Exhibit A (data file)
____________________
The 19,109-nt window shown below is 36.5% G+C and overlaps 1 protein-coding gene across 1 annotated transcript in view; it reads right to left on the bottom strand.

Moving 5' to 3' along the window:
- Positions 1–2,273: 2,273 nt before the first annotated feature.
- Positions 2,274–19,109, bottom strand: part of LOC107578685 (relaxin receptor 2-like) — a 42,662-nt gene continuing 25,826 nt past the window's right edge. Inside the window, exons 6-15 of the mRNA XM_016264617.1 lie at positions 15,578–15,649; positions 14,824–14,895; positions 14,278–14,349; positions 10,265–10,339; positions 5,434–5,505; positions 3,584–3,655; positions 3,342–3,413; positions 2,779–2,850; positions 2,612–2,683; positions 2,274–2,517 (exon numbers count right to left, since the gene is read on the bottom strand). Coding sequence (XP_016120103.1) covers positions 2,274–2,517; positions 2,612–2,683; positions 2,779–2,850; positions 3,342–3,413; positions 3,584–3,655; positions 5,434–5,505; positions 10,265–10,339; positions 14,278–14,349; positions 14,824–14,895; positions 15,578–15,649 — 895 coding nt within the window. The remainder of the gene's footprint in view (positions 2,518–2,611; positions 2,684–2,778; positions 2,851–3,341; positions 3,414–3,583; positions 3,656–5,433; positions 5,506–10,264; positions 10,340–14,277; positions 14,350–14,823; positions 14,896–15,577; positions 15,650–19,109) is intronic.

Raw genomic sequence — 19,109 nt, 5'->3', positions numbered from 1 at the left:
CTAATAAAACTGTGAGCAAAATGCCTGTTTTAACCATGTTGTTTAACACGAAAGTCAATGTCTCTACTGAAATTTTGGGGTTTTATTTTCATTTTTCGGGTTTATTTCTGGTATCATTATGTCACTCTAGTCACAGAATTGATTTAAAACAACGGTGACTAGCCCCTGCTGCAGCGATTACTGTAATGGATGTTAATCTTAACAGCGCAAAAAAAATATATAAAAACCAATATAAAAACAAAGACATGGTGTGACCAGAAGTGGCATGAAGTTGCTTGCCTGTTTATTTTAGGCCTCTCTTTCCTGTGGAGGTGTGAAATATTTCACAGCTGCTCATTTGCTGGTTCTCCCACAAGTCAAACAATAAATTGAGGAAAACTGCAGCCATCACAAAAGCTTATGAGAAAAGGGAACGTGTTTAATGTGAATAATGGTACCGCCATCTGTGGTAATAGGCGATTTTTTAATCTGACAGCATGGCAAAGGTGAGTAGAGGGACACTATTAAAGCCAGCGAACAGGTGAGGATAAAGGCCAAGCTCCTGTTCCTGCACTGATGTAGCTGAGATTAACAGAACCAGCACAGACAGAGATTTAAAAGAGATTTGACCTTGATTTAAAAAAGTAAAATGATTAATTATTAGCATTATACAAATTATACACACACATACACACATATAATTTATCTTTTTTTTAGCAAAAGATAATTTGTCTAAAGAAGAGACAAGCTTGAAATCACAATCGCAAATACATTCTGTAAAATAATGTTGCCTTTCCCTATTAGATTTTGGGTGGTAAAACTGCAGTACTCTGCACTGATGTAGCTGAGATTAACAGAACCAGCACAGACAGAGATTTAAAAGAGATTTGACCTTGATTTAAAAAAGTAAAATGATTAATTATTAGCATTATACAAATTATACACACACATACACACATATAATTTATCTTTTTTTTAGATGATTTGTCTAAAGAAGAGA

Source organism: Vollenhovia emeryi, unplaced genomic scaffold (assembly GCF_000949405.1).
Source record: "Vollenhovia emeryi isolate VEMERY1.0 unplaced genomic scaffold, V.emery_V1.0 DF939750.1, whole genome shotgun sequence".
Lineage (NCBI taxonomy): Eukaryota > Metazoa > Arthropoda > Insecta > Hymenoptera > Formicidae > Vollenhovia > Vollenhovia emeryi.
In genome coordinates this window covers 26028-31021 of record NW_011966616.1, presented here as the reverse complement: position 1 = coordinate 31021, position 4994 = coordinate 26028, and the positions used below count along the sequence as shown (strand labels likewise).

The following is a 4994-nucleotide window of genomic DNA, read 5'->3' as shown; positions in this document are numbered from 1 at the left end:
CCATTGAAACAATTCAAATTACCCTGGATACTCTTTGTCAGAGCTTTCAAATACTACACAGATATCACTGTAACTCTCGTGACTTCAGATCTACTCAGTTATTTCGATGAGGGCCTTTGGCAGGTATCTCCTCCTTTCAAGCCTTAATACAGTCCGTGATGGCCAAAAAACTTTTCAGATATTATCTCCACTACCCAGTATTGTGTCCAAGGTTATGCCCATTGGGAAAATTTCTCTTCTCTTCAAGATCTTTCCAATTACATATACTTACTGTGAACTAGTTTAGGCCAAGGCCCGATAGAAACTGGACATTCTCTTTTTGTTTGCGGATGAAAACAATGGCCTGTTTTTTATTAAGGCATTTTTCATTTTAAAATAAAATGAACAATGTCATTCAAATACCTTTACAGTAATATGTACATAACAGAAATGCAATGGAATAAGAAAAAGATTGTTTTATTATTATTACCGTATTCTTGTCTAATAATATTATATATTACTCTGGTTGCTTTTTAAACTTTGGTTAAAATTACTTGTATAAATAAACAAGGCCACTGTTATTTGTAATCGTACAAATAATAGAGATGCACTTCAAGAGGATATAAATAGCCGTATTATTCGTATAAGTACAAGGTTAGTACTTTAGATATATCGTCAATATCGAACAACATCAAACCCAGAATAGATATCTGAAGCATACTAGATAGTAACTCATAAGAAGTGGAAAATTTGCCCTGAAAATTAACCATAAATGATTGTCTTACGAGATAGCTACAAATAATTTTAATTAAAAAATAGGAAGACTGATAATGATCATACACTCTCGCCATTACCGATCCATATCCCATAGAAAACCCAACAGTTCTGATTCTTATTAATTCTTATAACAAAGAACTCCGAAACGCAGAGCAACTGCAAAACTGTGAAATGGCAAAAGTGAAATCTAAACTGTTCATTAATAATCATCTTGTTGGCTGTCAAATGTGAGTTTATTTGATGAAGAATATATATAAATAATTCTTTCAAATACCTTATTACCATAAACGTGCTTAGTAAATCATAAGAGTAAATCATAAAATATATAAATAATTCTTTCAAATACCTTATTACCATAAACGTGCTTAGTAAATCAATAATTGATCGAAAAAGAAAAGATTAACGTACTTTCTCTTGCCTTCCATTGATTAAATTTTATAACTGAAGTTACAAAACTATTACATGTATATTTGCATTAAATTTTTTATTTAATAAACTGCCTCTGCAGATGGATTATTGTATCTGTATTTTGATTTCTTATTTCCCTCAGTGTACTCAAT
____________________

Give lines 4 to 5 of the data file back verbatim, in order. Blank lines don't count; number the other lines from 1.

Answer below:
- Positions 2,274–19,109, bottom strand: part of LOC107578685 (relaxin receptor 2-like) — a 42,662-nt gene continuing 25,826 nt past the window's right edge. Inside the window, exons 6-15 of the mRNA XM_016264617.1 lie at positions 15,578–15,649; positions 14,824–14,895; positions 14,278–14,349; positions 10,265–10,339; positions 5,434–5,505; positions 3,584–3,655; positions 3,342–3,413; positions 2,779–2,850; positions 2,612–2,683; positions 2,274–2,517 (exon numbers count right to left, since the gene is read on the bottom strand). Coding sequence (XP_016120103.1) covers positions 2,274–2,517; positions 2,612–2,683; positions 2,779–2,850; positions 3,342–3,413; positions 3,584–3,655; positions 5,434–5,505; positions 10,265–10,339; positions 14,278–14,349; positions 14,824–14,895; positions 15,578–15,649 — 895 coding nt within the window. The remainder of the gene's footprint in view (positions 2,518–2,611; positions 2,684–2,778; positions 2,851–3,341; positions 3,414–3,583; positions 3,656–5,433; positions 5,506–10,264; positions 10,340–14,277; positions 14,350–14,823; positions 14,896–15,577; positions 15,650–19,109) is intronic.

Raw genomic sequence — 19,109 nt, 5'->3', positions numbered from 1 at the left: